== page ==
were losing our country,” one young Egyptian told The Economist. Millions took
to the streets in 2013 calling for Mr Morsi to go. Egypt’s so-called liberals
saw those protests as a rerun of the 2011 revolution—another organic uprising;
another chance for democracy, as they defined it.
They were nothing of the sort. Egypt’s
liberals were not taking back the country—the army was. A slow-motion coup had
been in the works since Mr Morsi was elected. Egypt’s generals did not even
want to recognise his victory. Mubarak-era judges duly dissolved the
parliament. The president’s own foreign minister, a non-Islamist, admitted to
poisoning other governments against him, while the intelligence services worked
covertly to bring the Brotherhood down. The United Arab Emirates, whose
authoritarian rulers fear democracy, especially if it has an Islamic tint,
funnelled millions of dollars to the supposedly grassroots opposition to Mr
Morsi. Much of it went through Mr Sisi’s defence ministry.
The coup befuddled America. As Mr Morsi
teetered, “Washington did not speak with a single, credible voice,” writes Mr
Kirkpatrick. Barack Obama, then America’s president, opposed the takeover and
leant on Mr Morsi to make concessions to save his skin. (Mr Morsi did invite
the opposition for talks—they declined.) But many American officials seemed
resigned to, or even encouraged, a military power-grab. Chuck Hagel, then
secretary of defence, told Mr Sisi: “I don’t live in Cairo, you do. You do have
to protect your security, protect your country.” John Kerry, then secretary of
state, said later that the generals “were restoring democracy”.
American officials couldn’t get their facts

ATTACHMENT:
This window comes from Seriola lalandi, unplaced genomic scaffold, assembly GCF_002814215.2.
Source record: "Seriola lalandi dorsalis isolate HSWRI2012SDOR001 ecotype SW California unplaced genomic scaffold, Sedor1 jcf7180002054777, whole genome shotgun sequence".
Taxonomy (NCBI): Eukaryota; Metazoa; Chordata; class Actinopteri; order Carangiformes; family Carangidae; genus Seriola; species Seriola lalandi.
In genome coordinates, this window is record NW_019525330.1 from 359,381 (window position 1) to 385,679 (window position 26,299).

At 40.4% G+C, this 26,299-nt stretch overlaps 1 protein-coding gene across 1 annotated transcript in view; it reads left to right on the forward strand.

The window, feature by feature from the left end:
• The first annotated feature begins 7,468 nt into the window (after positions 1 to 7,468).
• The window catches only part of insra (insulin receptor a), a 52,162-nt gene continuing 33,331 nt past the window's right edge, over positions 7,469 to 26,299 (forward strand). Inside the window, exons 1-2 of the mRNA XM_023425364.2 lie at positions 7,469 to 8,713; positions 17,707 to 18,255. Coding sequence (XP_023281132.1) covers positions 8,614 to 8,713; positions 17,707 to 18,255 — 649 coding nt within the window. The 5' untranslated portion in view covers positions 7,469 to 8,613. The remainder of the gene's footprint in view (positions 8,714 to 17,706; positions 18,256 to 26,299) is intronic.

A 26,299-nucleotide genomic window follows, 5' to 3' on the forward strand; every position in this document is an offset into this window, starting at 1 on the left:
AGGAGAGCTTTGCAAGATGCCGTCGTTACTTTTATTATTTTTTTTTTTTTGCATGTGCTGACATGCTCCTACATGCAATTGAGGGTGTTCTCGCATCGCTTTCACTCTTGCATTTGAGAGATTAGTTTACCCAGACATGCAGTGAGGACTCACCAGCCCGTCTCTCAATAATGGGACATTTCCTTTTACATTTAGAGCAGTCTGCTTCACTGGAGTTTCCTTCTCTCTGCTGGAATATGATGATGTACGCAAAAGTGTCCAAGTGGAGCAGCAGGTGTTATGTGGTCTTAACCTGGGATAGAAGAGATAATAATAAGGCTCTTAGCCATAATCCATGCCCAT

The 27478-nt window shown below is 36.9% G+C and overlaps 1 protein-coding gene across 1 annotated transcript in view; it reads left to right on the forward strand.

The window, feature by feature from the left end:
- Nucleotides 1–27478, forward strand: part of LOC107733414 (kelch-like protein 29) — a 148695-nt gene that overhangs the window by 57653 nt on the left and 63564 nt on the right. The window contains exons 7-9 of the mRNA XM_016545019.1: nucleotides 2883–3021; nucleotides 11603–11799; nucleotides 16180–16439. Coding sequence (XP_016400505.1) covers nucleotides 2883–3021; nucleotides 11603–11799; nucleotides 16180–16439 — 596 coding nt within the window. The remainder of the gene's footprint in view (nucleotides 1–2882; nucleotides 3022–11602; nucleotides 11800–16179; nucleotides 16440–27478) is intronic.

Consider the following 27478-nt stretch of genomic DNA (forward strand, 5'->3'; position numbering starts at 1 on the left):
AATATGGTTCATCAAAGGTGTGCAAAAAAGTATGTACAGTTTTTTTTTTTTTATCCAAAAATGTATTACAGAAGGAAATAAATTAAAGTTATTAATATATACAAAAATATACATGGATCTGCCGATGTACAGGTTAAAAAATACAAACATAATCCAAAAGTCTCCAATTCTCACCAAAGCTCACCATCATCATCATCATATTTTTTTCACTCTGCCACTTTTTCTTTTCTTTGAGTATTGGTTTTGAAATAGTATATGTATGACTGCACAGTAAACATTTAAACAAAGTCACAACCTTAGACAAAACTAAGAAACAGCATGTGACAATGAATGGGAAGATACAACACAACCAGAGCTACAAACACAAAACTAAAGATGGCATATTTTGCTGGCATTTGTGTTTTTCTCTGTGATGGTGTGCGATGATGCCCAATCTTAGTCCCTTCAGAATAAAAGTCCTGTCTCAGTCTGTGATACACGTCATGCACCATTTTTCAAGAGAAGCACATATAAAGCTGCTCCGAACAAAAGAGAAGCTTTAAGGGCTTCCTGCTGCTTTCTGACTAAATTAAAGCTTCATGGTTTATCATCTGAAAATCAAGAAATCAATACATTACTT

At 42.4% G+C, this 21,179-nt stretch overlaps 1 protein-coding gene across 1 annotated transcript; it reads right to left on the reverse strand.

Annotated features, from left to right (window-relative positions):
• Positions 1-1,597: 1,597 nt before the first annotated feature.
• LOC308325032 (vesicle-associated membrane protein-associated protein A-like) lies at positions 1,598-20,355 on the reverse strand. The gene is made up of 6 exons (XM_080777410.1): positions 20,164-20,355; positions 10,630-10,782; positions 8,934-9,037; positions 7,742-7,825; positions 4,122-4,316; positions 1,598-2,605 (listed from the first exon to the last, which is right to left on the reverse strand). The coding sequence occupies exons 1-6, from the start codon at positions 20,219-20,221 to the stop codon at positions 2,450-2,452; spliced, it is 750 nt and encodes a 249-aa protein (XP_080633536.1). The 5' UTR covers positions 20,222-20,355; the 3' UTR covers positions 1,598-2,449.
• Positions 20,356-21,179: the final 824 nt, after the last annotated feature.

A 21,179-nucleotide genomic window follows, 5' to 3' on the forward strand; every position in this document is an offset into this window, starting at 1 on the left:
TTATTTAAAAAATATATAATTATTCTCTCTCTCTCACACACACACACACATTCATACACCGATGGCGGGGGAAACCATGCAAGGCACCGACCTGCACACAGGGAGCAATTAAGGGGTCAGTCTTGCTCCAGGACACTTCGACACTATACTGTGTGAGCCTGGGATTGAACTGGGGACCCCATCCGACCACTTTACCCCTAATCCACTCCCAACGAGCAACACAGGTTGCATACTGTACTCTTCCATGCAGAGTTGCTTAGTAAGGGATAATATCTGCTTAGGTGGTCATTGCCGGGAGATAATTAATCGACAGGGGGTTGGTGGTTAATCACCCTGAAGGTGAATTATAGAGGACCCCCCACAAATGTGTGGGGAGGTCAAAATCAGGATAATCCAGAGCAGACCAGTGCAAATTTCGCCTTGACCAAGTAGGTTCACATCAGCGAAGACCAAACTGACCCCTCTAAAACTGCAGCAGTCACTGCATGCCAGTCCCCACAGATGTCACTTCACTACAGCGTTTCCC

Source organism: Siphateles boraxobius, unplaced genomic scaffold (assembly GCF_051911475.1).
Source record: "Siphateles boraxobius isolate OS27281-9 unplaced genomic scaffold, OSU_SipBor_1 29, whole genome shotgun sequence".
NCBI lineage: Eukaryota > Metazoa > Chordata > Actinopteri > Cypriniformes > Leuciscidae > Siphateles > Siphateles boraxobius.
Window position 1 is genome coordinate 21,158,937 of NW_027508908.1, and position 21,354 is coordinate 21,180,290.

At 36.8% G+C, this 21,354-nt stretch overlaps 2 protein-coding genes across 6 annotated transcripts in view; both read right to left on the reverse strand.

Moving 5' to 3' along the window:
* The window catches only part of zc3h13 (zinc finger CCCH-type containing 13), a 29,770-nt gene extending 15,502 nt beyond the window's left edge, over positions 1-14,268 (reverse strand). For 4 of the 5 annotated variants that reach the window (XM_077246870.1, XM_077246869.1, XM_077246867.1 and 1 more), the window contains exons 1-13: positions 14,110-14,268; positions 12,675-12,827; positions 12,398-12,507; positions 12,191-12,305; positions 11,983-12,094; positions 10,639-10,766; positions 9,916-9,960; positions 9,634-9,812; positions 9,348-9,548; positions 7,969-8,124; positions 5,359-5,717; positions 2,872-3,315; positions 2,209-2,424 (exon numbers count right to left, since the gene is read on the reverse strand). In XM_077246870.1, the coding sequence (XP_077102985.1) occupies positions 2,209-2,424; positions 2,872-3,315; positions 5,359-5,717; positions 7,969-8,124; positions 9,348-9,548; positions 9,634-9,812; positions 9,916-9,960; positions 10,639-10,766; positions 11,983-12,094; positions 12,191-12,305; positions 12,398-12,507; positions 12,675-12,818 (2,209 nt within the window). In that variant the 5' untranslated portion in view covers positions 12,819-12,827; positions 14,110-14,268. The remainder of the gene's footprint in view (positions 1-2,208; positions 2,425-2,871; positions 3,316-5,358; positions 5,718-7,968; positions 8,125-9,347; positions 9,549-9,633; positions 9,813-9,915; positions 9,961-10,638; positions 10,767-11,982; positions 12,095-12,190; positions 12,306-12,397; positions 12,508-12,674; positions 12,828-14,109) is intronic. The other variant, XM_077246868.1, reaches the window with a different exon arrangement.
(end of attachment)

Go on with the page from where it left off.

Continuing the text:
right. James Mattis, then the commander of American forces in the region,
blamed the Brotherhood alone for Egypt’s troubles. He later claimed that the
constitution backed by Mr Morsi had been “rejected immediately by over 60% of
the people”. In fact, about two-thirds of voters approved the charter, which is
similar to the one Egypt has now. Mr Mattis and Michael Flynn, then head of the
Defence Intelligence Agency, lumped the Brotherhood in with the jihadists of
al-Qaeda and Islamic State, even though the Brothers repeatedly condemned those
groups and opposed violence. Both men were given top jobs by Donald Trump.
It is true that the roots of al-Qaeda and
other jihadist groups can be traced back to Egyptian jails, which began filling
with resentful Islamists in the 1960s. Now the jails are bursting again, so
much so that new ones have had to be built. The Islamists have been joined by
liberals, who quickly soured on Mr Sisi’s inept and draconian rule. Egypt now
holds about 30,000 political prisoners, including many journalists. Your
reviewer was berated by the foreign ministry for, among other things, referring
to Mr Sisi’s takeover as a coup (a label America refused to apply). Mr
Kirkpatrick had it worse. Talk-show hosts denounced him on air as an enemy of
The coup also fuelled a jihadist insurgency
in Sinai that continues to torment Egypt. Yet American officials, citing
renewed “stability”, argued that the Brotherhood’s overthrow was the least bad
option. The alternative “wasn’t Jeffersonian democracy”, Mr Kerry tells the
author. “Over whatever number of years we have put about $80bn into Egypt. Most
of the time, this is the kind of government they had—almost all of the time.
And the reality is, no matter how much I wish it was different, it ain’t going
to be different tomorrow.”
Today’s American administration does not
even wish it were different. To them, Mr Sisi has said all the right things. He
wants to moderate Islam and reform the economy. He calls Mr Trump “a unique
personality that is capable of doing the impossible”. Mr Trump, in turn,
celebrates Mr Sisi’s tough leadership and calls him “a fantastic guy”. Like so
many others, the American president seems unconcerned that autocracy is again
breeding misery and extremism in Egypt.